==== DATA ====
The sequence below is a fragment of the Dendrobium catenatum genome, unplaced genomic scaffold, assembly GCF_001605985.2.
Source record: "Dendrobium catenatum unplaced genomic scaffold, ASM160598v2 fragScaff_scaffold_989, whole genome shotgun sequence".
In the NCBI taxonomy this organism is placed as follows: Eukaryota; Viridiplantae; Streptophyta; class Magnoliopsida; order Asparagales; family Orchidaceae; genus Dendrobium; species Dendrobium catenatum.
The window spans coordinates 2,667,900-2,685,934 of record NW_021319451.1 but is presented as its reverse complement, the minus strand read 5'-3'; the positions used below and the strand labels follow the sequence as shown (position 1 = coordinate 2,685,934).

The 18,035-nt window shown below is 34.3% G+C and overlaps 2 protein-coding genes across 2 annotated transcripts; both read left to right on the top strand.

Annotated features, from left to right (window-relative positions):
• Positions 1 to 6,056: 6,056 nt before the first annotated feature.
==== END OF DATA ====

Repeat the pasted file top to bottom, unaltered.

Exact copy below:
The sequence below is a fragment of the Dendrobium catenatum genome, unplaced genomic scaffold, assembly GCF_001605985.2.
Source record: "Dendrobium catenatum unplaced genomic scaffold, ASM160598v2 fragScaff_scaffold_989, whole genome shotgun sequence".
In the NCBI taxonomy this organism is placed as follows: Eukaryota; Viridiplantae; Streptophyta; class Magnoliopsida; order Asparagales; family Orchidaceae; genus Dendrobium; species Dendrobium catenatum.
The window spans coordinates 2,667,900-2,685,934 of record NW_021319451.1 but is presented as its reverse complement, the minus strand read 5'-3'; the positions used below and the strand labels follow the sequence as shown (position 1 = coordinate 2,685,934).

The 18,035-nt window shown below is 34.3% G+C and overlaps 2 protein-coding genes across 2 annotated transcripts; both read left to right on the top strand.

Annotated features, from left to right (window-relative positions):
• Positions 1 to 6,056: 6,056 nt before the first annotated feature.